Response to European Commission Consultation on Transfers of Personal Data to Third Countries and Cooperation Between Data Protection Authorities

Eline Chivot Nigel Cory April 29, 2020
April 29, 2020

The Information Technology and Innovation Foundation (ITIF) submitted comments to the European Commission as part of its two-year review of the General Data Protection Regulation (GDPR) and the issue of international transfers of personal data to third countries (Chapter V of GDPR), and the cooperation and consistency mechanism between national data protection authorities (Chapter VII of GDPR). The submission aims to help EU policymakers better understand how GDPR is impacting international data transfers, how these can be improved, and how national data authorities can work more effectively.

The submission is divided into two sections.

The first focuses on international transfers of EU personal data to third countries and various issues raised by GDPR. GDPR was a seismic shift in data protection for Europe and the world, but it has become clear that its significant impact on international transfers requires the EC to shift away from its reliance on country-by-country adequacy determinations and instead build an expanded and flexible set of data transfer tools and mechanisms to ensure firms are held accountable for how they manage EU personal data—wherever they transfer it. This would help improve firm-level data protection practices for EU personal data, reduce the administrative burden GDPR impose on businesses, and make it much easier for Europe to build interoperability between broadly similar, but different, data protection frameworks with partners who share and respect the EC’s ultimate (and shared) goal of improved global data protection. As part of this, it’s crucial that Europe treat all its partners fairly in consistently applying its principles, criteria, and scrutiny. Together, this would allow Europe to bring together a broader and more diverse group of countries as part of a truly global and integrated data governance framework.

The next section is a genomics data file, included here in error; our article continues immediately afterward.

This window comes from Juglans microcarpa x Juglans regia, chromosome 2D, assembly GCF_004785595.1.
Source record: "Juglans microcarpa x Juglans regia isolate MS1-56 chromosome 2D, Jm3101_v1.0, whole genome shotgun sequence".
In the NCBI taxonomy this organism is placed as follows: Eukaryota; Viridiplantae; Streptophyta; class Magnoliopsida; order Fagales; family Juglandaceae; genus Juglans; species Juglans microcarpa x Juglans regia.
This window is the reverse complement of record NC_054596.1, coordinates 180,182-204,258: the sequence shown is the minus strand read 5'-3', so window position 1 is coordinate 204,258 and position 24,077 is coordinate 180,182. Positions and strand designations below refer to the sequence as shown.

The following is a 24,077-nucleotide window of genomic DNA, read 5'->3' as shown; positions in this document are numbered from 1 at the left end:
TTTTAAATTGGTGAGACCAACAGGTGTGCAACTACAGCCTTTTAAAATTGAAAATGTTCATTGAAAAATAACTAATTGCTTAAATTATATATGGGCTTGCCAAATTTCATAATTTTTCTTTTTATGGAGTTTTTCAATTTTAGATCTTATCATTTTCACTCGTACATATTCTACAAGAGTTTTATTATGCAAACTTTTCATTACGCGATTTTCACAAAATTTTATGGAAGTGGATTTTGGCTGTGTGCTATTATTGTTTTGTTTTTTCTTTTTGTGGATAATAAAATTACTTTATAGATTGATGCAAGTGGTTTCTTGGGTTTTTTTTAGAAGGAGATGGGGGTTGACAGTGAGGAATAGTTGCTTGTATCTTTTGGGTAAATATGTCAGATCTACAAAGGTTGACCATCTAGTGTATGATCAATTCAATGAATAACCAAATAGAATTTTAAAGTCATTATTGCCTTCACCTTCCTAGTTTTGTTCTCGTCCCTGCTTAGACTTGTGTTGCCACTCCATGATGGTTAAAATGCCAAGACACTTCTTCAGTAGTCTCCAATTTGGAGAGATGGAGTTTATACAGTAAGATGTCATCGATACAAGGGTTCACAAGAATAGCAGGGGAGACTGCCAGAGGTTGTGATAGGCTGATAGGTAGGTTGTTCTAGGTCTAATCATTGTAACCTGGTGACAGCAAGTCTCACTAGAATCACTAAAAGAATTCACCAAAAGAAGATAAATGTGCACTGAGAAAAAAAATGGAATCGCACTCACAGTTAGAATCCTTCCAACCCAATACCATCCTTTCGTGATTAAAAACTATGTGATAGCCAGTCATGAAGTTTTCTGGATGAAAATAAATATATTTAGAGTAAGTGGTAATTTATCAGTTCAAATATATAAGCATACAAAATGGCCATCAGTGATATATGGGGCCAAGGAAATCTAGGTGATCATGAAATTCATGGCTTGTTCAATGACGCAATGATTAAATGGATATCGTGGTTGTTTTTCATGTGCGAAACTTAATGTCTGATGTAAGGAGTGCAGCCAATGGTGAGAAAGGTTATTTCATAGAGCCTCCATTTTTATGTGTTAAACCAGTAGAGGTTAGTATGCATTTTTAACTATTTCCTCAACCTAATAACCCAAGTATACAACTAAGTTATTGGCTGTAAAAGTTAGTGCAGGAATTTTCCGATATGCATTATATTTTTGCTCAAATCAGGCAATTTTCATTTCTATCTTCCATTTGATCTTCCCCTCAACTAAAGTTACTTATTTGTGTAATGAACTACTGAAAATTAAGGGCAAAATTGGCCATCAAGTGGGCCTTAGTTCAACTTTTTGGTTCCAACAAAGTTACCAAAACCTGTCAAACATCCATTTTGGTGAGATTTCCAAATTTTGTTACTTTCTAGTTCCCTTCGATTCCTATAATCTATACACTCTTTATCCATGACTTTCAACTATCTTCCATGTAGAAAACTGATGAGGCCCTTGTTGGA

The second section focuses on the cooperation and consistency mechanisms between national data protection authorities (DPAs). It has become clear that EU policymakers did not fully anticipate how to best organize the new relations between DPAs and industry under GDPR—yet there are early lessons to learn here. The EC should strengthen and emphasize the role of DPAs as collaborators that raise awareness among companies, support a better framework for the governance of data protection, avoid legal fragmentation and ensure sufficient funding to provide DPAs with the resources they need. Indicative of this collaborative role, DPAs need to formally bring industry into the policy making process to build trusted relations with companies and help build effective consistency mechanisms moving forward. The purpose of GDPR is not to punish EU businesses, it is to better protect the privacy of EU residents. But that goal will not be realized if companies are unable to get accurate and timely guidance from DPAs, and if DPAs can’t hear directly from industry about policy proposals.